Earlier today, 11 February, the transitional authorities in Sudan announced that several suspects indicted by the International Criminal Court (ICC) for crimes committed in the Darfur region should face trial in The Hague. Although the authorities have not yet formally announced final details, it is expected that at least four suspects indicted by the ICC and currently in custody in Sudan may be handed over to face prosecution for war crimes, crimes against humanity and/or genocide. This includes former President Omar al-Bashir.
Following a referral by the UN Security Council in 2005, Bashir and other senior government officials, including the Minister of State for the Interior, Ahmed Haroun, were indicted by the ICC for crimes perpetrated in Darfur. During a military campaign that was launched in 2003, government forces and allied militias allegedly killed thousands of civilians, burned villages and displaced several million people. Thousands of women were also raped and subjected to other forms of sexual violence.
The documented evidence of these atrocities is both shocking and comprehensive. The ICC’s Pre-Trial Chamber found that Bashir played a crucial role in designing and implementing the Darfur campaign and determined that there were reasonable grounds to believe that he acted with specific intent to destroy in part the Fur, Masalit and Zaghawa ethnic groups. In 2009 Bashir was indicted for five counts of crimes against humanity and two counts of war crimes. A year later, he became the first and only person to be charged with the crime of genocide by the ICC. In 2007 Ahmed Haroun – who was responsible for coordinating the work of the National Security and Intelligence Service and the Janjaweed militia in Darfur – was also indicted for twenty counts of crimes against humanity and twenty-two counts of war crimes.
For more than a decade Bashir, Haroun and others have been fugitives from international justice. During that time they continued to lead the government and perpetrated crimes elsewhere in Sudan, including in South Kordofan and Blue Nile. However, in April 2019, following months of mass protests across Sudan, Bashir’s dictatorship was finally overthrown. Since then, Sudan’s transitional authorities have tried to grapple with the consequences of thirty years of military rule and systematic human rights violations and abuses committed under Bashir’s authority and direction. Today’s announcement is an important step in that ongoing process.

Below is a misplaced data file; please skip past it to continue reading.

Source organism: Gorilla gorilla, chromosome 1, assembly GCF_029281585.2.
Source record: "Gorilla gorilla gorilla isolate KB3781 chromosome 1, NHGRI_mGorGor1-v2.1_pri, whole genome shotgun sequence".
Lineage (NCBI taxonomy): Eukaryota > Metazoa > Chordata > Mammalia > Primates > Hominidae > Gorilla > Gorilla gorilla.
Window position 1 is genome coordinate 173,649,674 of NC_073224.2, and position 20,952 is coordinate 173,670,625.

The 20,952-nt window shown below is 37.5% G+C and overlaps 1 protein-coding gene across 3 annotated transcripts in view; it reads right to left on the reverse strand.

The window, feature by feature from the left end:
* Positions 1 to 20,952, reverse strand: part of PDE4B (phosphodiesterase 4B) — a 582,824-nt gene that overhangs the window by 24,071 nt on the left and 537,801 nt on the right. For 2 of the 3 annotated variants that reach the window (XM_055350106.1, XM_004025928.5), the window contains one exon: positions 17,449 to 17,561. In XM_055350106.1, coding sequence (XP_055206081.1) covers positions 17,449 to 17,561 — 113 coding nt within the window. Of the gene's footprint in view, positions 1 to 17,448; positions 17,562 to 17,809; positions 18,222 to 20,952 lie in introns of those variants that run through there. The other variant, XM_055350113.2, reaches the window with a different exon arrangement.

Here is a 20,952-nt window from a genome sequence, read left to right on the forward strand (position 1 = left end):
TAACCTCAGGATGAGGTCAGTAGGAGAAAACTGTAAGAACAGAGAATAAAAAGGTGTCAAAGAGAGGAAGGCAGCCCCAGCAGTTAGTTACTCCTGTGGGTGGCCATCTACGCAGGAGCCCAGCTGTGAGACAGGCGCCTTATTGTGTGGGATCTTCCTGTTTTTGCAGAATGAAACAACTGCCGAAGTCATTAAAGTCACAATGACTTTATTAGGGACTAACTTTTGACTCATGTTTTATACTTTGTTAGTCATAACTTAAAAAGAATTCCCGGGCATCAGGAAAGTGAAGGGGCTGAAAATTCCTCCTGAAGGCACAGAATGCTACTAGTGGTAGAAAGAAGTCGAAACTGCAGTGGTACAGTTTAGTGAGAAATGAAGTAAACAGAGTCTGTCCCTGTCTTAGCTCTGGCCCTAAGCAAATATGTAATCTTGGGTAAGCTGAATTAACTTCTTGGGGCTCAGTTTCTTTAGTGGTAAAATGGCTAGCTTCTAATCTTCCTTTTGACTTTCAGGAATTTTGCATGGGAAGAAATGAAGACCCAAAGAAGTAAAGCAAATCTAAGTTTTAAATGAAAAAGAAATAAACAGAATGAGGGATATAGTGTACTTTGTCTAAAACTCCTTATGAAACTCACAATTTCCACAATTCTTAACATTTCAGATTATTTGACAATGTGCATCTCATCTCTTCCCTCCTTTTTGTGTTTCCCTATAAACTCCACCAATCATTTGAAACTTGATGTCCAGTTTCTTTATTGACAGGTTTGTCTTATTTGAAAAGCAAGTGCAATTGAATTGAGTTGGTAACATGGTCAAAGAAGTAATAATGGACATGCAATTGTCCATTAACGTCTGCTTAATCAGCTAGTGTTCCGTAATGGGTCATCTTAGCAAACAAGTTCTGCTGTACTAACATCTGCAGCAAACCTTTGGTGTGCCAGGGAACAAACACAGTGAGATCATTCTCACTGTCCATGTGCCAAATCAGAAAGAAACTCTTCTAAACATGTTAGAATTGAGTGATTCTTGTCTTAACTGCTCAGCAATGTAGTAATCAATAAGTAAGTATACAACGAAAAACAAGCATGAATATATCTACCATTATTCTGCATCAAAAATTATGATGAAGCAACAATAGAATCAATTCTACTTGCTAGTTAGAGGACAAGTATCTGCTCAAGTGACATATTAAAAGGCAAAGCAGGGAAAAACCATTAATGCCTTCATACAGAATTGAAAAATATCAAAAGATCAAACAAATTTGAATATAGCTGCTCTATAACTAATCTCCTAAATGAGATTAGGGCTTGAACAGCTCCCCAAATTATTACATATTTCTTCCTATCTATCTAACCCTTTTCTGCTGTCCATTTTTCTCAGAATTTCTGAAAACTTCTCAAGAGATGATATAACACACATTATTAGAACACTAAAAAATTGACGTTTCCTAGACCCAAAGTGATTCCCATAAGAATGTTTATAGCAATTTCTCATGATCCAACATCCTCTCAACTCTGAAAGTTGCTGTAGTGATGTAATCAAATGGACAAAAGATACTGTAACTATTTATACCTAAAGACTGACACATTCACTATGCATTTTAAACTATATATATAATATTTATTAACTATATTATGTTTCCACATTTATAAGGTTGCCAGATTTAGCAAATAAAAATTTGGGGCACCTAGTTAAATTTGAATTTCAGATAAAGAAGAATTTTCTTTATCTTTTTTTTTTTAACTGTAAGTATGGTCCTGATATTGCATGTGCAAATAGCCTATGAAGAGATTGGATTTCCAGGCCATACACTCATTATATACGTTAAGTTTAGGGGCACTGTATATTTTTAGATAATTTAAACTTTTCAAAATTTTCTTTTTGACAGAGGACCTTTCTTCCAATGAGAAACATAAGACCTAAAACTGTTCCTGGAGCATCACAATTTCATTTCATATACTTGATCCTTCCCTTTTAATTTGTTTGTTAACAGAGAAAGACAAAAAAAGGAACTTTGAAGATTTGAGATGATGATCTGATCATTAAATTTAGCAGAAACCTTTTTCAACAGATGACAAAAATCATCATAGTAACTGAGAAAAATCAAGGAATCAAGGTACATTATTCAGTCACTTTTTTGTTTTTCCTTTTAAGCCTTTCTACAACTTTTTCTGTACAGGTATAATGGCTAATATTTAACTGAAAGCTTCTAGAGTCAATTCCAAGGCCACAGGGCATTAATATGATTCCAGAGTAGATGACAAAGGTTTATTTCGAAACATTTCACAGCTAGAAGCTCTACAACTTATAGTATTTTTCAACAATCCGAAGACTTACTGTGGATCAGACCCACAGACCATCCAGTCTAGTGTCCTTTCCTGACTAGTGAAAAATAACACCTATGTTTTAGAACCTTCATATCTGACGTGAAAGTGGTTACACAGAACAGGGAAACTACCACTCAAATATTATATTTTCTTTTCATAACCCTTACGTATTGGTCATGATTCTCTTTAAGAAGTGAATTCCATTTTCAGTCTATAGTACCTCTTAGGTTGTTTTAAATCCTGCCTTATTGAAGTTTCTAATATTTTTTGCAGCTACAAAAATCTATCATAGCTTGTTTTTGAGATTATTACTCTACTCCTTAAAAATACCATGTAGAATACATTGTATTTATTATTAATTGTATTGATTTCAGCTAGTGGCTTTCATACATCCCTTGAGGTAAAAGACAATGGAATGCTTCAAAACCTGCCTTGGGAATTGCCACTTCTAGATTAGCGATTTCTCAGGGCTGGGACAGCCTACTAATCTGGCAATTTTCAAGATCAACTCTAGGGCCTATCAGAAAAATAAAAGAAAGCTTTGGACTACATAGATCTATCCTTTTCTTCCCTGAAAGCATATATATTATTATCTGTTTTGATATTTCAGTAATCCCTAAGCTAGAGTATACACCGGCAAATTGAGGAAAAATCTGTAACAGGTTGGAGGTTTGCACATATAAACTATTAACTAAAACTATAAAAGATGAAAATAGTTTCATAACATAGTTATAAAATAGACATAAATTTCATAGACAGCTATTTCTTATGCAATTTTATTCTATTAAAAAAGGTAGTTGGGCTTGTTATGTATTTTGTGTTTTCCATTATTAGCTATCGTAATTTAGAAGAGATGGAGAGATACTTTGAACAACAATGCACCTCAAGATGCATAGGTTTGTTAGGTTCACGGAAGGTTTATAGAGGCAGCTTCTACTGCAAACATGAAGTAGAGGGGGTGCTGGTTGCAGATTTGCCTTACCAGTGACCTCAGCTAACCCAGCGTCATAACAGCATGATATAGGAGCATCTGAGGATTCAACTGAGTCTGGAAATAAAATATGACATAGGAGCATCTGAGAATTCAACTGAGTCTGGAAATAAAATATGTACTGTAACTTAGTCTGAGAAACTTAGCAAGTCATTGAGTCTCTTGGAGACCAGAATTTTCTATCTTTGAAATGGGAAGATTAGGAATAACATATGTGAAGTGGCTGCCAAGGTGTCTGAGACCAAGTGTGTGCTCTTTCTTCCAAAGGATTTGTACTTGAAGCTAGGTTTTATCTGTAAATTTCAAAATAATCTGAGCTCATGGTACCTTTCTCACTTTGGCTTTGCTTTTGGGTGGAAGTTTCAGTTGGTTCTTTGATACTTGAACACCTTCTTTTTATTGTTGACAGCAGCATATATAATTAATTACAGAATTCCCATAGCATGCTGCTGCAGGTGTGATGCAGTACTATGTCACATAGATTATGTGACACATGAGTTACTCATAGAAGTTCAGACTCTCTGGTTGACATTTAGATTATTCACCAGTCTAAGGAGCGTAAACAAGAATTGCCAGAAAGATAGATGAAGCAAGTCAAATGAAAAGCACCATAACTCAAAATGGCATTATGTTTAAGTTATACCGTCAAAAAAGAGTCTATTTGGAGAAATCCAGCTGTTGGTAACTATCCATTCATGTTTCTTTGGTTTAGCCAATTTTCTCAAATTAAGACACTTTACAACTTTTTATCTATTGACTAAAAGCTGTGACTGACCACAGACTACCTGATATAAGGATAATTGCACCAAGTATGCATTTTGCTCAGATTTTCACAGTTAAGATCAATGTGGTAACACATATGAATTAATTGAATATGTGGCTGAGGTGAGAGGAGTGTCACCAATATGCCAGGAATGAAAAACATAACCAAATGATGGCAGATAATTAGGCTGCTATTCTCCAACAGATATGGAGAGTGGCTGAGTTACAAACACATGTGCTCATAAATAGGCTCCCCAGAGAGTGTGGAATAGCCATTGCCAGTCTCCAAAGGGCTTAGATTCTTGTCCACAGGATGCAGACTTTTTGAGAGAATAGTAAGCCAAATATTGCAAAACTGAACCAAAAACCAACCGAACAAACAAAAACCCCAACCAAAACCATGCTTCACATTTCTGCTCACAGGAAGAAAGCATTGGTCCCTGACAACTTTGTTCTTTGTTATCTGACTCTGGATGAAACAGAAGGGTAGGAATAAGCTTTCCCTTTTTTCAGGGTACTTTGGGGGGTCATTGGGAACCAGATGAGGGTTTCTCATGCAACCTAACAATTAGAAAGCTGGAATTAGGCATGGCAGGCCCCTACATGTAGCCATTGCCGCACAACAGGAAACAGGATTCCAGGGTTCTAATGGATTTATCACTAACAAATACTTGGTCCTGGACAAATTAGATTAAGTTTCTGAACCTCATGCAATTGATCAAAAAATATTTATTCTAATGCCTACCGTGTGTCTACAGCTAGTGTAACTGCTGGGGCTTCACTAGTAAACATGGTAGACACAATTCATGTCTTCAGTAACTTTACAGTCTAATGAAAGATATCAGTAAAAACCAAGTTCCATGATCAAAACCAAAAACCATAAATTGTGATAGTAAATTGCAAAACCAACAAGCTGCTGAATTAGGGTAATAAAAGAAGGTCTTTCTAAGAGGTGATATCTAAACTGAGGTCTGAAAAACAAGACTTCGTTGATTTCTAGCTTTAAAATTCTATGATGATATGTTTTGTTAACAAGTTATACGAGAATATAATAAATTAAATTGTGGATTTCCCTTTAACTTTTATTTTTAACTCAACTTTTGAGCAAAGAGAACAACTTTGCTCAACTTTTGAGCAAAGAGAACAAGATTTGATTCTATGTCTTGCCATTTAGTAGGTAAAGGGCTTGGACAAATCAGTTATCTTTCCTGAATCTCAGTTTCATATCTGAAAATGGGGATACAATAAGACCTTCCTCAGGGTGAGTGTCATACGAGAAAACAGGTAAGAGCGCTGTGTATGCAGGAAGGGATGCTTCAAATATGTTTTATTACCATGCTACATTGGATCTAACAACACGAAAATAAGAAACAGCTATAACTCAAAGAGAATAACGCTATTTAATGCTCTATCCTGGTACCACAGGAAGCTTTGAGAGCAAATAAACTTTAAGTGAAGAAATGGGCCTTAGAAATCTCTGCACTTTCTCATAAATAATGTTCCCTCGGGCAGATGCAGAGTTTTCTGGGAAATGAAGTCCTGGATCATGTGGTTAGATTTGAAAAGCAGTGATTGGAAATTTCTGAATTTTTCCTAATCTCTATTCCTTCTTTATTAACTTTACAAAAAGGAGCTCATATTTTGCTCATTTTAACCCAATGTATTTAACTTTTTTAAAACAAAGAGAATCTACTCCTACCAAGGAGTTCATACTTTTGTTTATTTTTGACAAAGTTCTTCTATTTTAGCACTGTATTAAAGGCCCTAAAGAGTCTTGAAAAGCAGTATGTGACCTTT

The UN Security Council’s referral of the situation in Sudan to the ICC through Resolution 1593 of March 2005, emphasized the importance of justice for the victims in Darfur and ensured that it remained on the agenda of the international community. Despite the long wait over the past fifteen years, today’s announcement is a reminder that the Security Council can and should act upon their responsibility to protect populations from mass atrocity crimes and uphold international law.
Dr. Simon Adams, Executive Director of the Global Centre for the Responsibility to Protect, said of the announcement, “Today is a victory for all those activists in Sudan who risked their lives to protest against dictatorship, corruption and the atrocities of the old regime. It is also a victory for all those around the world who stood in solidarity with Darfur and the long-suffering Sudanese people, and called for an end to impunity. For the last decade we have been saying that Omar al-Bashir belongs in handcuffs at the Hague. Year after year we have been repeating our message that while atrocity perpetrators desire silence, their victims demand justice. Finally, at last, justice appears to be closing in on Bashir.”
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